Through Struggle, the Stars is an emotionally cool book. It lacks some
of the quirky outsider energy of classic science fiction, but it also
lacks the same undercurrents of dogmatism and score-settling. This
book is not about saving the world with a single grand gesture, or
flipping the table over to reveal the rot underneath; it’s about
conflicted people in the military and the intelligence services at a
particular point in geopolitical history. I enjoyed how the Big Secret
turned out not to have very much effect, although it is conceptually

I’m more than happy to answer any questions.

Also posted at Dreamwidth, where there are comment count unavailable comment(s); comment here or there.

  • 1
Okay, I can't take it anymore:

Has the author inherited ear-wiggling powers?

You know, for all the razzing I get for my last name, this one at least shows some geek cultural awareness.


Oh hell.

It is not my intention to give a fellow SF author crap. I hope I haven't given offense. I have this goddamn junkyard of a memory, and poor filtration.

Oh, no offense taken! I got a laugh.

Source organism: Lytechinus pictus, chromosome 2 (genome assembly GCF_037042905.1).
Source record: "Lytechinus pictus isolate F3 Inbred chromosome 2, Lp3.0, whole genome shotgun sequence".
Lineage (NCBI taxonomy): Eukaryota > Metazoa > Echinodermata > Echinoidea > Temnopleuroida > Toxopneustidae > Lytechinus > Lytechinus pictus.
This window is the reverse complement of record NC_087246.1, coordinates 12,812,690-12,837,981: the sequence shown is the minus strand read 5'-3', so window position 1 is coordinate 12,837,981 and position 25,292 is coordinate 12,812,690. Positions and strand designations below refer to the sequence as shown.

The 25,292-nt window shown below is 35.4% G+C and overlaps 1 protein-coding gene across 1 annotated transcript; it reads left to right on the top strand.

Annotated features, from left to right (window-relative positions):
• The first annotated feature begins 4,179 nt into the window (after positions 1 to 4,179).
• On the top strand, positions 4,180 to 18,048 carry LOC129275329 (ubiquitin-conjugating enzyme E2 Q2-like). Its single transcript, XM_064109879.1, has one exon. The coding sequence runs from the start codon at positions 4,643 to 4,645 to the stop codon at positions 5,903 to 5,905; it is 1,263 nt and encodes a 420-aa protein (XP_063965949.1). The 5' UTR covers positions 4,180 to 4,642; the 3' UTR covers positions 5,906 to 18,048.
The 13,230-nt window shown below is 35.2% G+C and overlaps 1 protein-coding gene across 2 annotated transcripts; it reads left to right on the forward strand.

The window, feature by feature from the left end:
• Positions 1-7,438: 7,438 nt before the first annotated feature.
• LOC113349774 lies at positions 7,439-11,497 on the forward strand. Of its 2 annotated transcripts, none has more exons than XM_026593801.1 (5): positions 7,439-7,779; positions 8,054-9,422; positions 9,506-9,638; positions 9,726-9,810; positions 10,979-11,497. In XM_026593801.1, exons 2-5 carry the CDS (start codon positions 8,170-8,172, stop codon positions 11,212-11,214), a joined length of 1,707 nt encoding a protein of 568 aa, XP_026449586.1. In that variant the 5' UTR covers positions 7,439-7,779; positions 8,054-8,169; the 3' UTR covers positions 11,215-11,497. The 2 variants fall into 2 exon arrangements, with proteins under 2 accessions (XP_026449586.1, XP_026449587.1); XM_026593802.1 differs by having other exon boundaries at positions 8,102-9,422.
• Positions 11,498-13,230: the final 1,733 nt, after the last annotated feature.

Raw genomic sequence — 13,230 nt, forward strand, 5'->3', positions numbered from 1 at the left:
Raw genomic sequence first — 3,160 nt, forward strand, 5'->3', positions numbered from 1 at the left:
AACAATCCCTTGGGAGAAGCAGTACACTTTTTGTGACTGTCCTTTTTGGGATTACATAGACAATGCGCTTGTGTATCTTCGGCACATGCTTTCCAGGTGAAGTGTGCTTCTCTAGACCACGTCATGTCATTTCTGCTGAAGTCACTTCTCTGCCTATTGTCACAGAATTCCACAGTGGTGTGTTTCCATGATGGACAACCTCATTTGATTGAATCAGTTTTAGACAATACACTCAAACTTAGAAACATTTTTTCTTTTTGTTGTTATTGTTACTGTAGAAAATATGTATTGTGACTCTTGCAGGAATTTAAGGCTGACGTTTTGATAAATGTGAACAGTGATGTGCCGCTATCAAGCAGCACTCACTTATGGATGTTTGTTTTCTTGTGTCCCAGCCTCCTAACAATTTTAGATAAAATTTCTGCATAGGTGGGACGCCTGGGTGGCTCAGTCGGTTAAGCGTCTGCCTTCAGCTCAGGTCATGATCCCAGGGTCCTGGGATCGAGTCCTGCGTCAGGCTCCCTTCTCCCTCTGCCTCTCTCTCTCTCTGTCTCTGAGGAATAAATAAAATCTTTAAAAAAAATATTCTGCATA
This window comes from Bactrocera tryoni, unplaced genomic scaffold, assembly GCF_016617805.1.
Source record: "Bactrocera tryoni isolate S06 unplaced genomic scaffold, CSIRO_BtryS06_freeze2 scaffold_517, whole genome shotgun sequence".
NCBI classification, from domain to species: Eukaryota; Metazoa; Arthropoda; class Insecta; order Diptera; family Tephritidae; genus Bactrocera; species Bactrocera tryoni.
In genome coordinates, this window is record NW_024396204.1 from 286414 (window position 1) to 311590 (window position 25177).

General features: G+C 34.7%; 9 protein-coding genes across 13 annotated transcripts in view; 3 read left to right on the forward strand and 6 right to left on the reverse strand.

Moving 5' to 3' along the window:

Should I know who Carlos Yu is?

Coyu, long time participant in discussions here and elsewhere.

I claim my five pounds.

Heh. Do you just automatically say that every time you don't recognize a name?

There are very few things I automatically say. I googled, I tried to figure out who it was, and I could not. So I asked.

And I asked because your reply sounded dismissive rather than inquisitive; calling Carlos "it" sounds similarly dismissive, for what it's worth.

To clarify, I was referring to "I tried to figure out who it was." (Emphasis mine.)

but "who it was" is a standard construction, not a special go-out-of-the-way to betilltle the person you're asking about.

I didn't say anyone made a "special go-out-of-the-way" effort to belittle anyone.